Recently I’ve been brushing up on my Python programming, using four nice online courses (1, 2, 3, 4), all of which I’d recommend to anyone who’s just starting out with Python. The last one in particular is very good. I’m now working on the software which will hopefully turnĀ p5tm into a fully automated robotic transient follow-up telescope. This means enabling it to listen for event alerts, make decisions about which alerts are worth following up, decide how best to follow them up, submit jobs for observation, reduce the images, and feed back to the alert network any notable analysis, all without human interaction.

Any programming gurus out there will be thinking “Pfft – piece of cake!”, whilst code-o-phobes like myself are sat shivering and trying not to be sick at the thought of how complicated that is. It is indeed mighty complicated, but as with any programming project, the key is to break it down into little jobs. So far (with lots of help and building blocks from Stu) we’ve managed to nail the job submission, and image reduction sections. Today I managed a first draft of all the decision making code which works out how to deal with each alert, and Stu already has a few modules which can listen for alerts and download any new ones. The last and most difficult stage will be building and managing a database which stores all the alerts we process, so that we can keep an eye on what’s happening. This involves getting Python to interact with an SQL server, so if any experts out there want to teach me how to do that, please do!

This week also marked the peak of the Perseid meteor shower. This happens at about the same time every year, as the Earth passes through a patch of it’s orbit which is heavily populated with rubble from the break-up of comet Swift-Tuttle. Most of the meteors are essentially tiny grains of sand, burning brightly as they are incinerated when entering the atmosphere. Anyway, they put on a great show for us on Monday night, with some of the biggest ones arcing across the entire sky.

And finally…. the most exciting news of the week is totally unrelated to astronomy (surprised?). I’ll be working at Leeds Festival next weekend, and though it will be full of bands I don’t care about, and swarming with intoxicated morons, I’m really looking forward to it. Why? Because I’m due to work as deputy bar manager in the biggest bar on site. Cool huh? Terrifying too, but I’m excited to see how it goes.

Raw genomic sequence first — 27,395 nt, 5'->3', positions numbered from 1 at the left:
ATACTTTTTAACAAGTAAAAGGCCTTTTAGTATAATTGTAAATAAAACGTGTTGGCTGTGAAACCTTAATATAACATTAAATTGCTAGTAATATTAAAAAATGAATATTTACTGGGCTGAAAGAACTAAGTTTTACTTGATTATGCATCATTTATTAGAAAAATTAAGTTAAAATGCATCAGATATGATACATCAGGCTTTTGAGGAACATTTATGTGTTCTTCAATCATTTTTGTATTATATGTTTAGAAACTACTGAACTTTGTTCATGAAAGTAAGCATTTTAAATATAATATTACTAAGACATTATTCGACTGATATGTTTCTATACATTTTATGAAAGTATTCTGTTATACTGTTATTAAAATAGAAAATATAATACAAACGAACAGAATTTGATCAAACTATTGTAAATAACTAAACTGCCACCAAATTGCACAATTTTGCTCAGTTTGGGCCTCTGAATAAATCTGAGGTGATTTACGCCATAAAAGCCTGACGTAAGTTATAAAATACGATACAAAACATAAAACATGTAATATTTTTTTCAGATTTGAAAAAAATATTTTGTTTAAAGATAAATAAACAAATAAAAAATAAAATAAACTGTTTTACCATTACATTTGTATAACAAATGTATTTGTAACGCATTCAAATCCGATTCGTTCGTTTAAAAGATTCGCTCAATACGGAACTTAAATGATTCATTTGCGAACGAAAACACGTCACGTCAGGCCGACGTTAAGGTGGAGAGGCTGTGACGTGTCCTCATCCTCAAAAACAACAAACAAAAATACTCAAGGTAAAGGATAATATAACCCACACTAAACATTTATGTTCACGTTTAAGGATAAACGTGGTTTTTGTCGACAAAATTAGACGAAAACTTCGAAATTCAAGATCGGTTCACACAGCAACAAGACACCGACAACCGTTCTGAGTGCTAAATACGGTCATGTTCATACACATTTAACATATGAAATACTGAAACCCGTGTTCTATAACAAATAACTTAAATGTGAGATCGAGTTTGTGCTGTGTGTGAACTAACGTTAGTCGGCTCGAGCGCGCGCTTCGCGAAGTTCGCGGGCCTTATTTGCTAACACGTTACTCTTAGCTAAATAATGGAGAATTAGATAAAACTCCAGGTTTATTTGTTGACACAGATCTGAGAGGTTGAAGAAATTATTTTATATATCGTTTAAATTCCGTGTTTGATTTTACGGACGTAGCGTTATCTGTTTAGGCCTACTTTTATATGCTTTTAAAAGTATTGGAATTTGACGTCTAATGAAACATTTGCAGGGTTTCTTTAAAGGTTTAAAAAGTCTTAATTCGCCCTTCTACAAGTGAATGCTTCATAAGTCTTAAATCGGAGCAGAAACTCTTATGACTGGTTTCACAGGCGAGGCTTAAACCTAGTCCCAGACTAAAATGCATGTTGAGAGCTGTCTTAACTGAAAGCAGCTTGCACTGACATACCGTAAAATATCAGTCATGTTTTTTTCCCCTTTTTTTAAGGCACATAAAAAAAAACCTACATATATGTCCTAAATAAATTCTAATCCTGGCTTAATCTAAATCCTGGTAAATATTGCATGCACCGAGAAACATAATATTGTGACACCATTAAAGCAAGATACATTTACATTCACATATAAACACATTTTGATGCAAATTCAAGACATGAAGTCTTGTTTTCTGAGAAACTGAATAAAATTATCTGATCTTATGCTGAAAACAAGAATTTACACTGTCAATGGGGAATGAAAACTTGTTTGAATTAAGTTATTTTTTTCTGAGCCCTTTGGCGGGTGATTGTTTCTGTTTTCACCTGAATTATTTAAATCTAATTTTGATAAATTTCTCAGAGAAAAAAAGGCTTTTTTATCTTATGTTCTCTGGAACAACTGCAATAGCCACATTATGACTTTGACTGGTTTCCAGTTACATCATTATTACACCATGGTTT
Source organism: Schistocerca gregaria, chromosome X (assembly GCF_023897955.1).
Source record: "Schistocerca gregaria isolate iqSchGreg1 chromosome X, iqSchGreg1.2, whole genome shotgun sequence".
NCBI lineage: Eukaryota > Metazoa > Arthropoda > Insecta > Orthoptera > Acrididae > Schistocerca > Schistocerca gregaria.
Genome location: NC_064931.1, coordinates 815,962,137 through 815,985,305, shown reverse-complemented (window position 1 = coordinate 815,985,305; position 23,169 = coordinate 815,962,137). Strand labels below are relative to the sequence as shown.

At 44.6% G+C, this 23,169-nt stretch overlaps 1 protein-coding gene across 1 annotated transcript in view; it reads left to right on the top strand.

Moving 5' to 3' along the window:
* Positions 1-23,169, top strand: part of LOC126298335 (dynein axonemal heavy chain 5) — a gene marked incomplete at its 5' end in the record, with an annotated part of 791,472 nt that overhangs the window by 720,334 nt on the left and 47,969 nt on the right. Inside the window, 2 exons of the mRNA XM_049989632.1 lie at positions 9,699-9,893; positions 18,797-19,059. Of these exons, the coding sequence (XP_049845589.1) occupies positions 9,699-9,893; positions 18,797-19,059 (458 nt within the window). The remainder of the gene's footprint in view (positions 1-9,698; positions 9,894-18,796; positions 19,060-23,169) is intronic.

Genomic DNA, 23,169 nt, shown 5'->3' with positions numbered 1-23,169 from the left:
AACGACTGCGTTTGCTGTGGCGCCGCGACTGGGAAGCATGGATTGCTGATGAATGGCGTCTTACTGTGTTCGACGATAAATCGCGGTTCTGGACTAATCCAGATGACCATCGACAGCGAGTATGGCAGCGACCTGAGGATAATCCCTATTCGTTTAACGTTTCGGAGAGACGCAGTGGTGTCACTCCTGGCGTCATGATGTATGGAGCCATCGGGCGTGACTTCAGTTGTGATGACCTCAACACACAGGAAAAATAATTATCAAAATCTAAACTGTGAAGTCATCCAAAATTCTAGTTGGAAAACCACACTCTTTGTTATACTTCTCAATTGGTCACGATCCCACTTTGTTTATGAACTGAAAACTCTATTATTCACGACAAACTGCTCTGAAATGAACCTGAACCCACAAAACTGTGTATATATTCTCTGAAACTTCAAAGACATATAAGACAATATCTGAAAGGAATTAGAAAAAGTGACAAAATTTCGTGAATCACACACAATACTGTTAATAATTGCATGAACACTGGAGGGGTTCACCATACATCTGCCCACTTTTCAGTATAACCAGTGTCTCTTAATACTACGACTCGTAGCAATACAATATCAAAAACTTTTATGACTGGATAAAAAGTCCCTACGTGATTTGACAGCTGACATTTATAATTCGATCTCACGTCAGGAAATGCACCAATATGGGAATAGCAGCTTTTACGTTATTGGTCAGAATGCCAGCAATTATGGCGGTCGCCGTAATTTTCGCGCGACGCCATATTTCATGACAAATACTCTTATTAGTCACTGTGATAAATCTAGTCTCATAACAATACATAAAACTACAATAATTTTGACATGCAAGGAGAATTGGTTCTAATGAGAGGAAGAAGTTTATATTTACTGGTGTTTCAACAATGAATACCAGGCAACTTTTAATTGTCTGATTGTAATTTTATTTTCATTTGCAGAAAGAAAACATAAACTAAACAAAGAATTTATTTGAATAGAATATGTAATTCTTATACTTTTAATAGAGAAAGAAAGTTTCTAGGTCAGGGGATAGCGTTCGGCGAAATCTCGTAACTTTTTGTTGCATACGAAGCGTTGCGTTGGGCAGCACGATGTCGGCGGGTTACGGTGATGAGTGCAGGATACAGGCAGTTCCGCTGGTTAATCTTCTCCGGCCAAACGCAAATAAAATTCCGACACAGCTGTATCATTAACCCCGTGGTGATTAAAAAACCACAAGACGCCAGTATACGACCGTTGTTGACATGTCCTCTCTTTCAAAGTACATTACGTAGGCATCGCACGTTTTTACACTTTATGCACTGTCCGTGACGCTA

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Evidence of my existence

Just in case any future employers are reading, I’m collating a few of my recent (and less recent) achievements in Astronomy into this short post. The most recent and exciting of which is the ‘publication’ (in a very loose sense of the word), of my first webpage. A guide to setting up ULTRACAM at the WHT… wow – amazing! It doesn’t look like much, but it actually took a long time to put together, and is real proof that I’m actually contributing to something vaguely related to astronomy.

I also recently spotted this poster on display in the department, advertising the cool-ness of the undergrad course here:

Come to Sheffield to study Astrophysics!

Come to Sheffield to study Astrophysics!

A poster I made myself for my Masters about this topic can be seen here.

And finally, for anyone who hasn’t already seen it and might be interested, there’s an 11-minute video of me on YouTube pretending to be an expert on exoplanet transits, and not wearing shoes. The YouTube comments are particularly entertaining. If you follow the link for Deep Sky Videos, there’s loads more cool stuff to watch, and even some other videos with little bits of me in.

Watch out Prof Cox!